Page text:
Give me an object's SED in the visible spectrum and I will give you an accurate "color" (colorplex) of the object presented. Your Spectrum(?) software package you shared with us does the same, but it may not be super accurate. But this you know, so where did I miss the bridge?You missed the effect of luminance. The software gives us hue and saturation, but not luminance. This isn't often a problem, because dark green is still green and dark purple is still purple, but it turns out that "dark white" is grey and "dark yellow" is brown.

Grant Hutchison

George
2009-Jan-10, 09:55 PM
I mean colors naturally viewed with my human eyes.
Because I SEE the Sun as yellowish through my naked eyes is a proof that for naked human eyes Sun viewed through the atmosphere IS yellowish. If the Sun is directly overhead, you might first notice how bright it is. It is thousands of times brighter than the upper threshold limit for your color cones. You might see still see it as yellow, but that may be an after effect or some other reason. The trick is to reduce the Sun's intensity to a level conducive to your vision. This happens often as the Sun sinks over the horizon due to the additional 35x or so atmospheric scattering.


Of course I know that when viewed from space it IS white, the yellowishness seen from our planet is caused by the atmosphere, but this still doesn't change the fact that from Earth, viewed by naked human eyes, Sun IS yellowish.
You might enjoy this trilogy on the Sun's color.
http://www.scientificblogging.com/solar_fun_of_the_heliochromologist/blog/the_color_of_the_sun
http://www.scientificblogging.com/solar_fun_of_the_heliochromologist/the_color_of_the_sun_part_ii
http://www.scientificblogging.com/solar_fun_of_the_heliochromologist/the_color_of_the_sun_revelation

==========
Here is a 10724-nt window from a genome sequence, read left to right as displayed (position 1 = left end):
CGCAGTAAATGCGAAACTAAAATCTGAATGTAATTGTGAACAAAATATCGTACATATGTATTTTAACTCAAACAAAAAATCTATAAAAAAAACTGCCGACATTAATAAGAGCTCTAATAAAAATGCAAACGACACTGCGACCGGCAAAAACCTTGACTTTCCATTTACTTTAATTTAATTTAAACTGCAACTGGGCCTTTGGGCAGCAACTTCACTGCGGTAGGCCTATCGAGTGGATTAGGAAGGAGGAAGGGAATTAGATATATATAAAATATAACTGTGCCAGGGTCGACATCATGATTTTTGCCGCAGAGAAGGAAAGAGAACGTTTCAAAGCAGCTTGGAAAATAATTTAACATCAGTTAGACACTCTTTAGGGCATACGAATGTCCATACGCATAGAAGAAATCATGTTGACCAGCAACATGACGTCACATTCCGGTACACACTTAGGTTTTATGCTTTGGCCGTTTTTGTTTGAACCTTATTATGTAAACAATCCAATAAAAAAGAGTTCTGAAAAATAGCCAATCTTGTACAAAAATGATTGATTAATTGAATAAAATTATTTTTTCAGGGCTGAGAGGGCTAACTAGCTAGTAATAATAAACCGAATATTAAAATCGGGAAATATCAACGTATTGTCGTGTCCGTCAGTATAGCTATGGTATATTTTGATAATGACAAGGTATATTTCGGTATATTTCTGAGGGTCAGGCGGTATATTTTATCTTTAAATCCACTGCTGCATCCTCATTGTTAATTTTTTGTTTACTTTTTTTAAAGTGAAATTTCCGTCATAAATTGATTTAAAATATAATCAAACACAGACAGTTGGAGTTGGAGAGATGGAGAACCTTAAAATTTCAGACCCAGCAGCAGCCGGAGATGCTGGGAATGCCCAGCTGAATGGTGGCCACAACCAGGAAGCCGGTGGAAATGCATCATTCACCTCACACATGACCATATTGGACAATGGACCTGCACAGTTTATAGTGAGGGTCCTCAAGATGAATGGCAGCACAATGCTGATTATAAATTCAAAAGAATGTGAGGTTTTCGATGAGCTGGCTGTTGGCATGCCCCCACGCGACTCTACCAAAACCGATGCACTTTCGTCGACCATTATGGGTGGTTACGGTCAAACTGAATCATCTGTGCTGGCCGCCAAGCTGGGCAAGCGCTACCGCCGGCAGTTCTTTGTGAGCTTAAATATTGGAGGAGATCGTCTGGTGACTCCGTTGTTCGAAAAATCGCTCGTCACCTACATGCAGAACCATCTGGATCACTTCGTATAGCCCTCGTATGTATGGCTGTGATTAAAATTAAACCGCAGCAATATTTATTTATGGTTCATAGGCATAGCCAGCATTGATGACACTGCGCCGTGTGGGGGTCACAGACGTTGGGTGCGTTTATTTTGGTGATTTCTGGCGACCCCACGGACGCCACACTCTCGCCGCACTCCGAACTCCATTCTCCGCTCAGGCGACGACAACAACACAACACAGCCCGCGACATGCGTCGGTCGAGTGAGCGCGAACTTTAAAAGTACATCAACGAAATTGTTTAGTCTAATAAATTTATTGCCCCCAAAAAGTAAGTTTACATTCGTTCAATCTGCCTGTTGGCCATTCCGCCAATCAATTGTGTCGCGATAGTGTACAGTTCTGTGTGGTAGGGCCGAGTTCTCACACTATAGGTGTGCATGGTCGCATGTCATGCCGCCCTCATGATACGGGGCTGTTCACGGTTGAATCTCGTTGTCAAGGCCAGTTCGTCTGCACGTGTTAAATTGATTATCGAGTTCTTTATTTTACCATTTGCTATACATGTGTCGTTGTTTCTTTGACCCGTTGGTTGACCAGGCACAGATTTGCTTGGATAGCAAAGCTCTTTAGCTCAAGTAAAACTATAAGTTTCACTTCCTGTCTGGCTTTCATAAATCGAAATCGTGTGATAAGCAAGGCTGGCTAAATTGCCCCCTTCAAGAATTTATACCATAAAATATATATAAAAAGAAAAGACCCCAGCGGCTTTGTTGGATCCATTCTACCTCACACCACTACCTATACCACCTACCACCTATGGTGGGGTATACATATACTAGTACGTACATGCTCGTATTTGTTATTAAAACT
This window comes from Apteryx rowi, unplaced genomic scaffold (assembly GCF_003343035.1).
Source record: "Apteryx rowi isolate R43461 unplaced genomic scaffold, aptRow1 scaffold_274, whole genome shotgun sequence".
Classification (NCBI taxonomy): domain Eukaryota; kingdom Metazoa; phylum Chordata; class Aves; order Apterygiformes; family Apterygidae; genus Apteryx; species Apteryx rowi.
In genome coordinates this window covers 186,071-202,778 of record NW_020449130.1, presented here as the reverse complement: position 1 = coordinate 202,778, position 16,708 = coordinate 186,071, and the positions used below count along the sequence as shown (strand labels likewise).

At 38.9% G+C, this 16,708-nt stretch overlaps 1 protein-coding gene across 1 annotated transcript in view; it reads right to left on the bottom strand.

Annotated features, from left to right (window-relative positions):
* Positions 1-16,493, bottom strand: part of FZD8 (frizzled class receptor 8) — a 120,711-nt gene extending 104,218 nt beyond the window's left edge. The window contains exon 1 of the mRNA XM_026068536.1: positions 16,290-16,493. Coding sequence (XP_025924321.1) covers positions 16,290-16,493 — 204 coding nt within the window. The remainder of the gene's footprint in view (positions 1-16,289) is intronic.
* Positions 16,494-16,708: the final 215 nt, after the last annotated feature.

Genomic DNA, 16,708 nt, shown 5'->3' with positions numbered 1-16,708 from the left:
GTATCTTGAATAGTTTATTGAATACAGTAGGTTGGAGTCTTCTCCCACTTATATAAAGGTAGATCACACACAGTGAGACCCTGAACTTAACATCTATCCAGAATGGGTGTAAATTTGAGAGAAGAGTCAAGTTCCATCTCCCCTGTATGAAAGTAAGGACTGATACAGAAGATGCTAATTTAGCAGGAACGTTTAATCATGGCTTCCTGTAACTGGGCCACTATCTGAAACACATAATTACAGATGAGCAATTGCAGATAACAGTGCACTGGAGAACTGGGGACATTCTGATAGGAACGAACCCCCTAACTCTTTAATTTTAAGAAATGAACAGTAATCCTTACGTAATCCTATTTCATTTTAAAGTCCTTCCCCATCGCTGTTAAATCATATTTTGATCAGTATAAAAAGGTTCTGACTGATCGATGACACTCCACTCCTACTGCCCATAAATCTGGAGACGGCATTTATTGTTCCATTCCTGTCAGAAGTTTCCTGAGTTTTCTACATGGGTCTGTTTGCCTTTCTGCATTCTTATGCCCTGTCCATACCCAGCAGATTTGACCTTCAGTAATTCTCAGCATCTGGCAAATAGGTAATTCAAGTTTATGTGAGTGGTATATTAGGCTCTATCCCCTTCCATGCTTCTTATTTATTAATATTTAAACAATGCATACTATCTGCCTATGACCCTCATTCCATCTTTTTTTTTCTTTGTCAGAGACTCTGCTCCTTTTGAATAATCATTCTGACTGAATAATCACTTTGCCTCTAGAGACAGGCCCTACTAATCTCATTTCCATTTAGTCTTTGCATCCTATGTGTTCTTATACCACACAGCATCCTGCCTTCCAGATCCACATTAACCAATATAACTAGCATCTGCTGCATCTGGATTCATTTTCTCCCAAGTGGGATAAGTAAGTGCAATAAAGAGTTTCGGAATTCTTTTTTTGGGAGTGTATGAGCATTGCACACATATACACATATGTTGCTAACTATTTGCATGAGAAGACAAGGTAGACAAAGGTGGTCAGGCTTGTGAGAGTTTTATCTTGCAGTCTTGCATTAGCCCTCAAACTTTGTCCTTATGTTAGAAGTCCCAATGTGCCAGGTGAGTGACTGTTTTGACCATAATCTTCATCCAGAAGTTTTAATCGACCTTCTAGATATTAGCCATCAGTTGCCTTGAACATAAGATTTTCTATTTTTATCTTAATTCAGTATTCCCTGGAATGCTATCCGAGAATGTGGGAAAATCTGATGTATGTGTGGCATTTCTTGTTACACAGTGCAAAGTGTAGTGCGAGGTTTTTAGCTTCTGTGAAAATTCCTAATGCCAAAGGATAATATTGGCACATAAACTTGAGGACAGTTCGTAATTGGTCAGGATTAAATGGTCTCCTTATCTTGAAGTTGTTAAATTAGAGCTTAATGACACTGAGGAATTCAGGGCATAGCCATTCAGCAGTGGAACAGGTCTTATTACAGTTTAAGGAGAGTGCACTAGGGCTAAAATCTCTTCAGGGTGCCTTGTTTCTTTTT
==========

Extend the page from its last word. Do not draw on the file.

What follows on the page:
In all of these images, the star doesn't look like it is even a shining body, just a painted Christmass ball...it looks...lifeless...like a body that only reflects some dim light and not as a luminous object. Merry Christmas! Not many Christmas tree decorators like white ones, btw.

I don't mind the color, but I it would be nice to see white shown as its natural condition once in a while.

m1omg
2009-Jan-10, 10:07 PM
If the Sun is directly overhead, you might first notice how bright it is. It is thousands of times brighter than the upper threshold limit for your color cones. You might see still see it as yellow, but that may be an after effect or some other reason. The trick is to reduce the Sun's intensity to a level conducive to your vision. This happens often as the Sun sinks over the horizon due to the additional 35x or so atmospheric scattering.


You might enjoy this trilogy on the Sun's color.
http://www.scientificblogging.com/solar_fun_of_the_heliochromologist/blog/the_color_of_the_sun
http://www.scientificblogging.com/solar_fun_of_the_heliochromologist/the_color_of_the_sun_part_ii
http://www.scientificblogging.com/solar_fun_of_the_heliochromologist/the_color_of_the_sun_revelation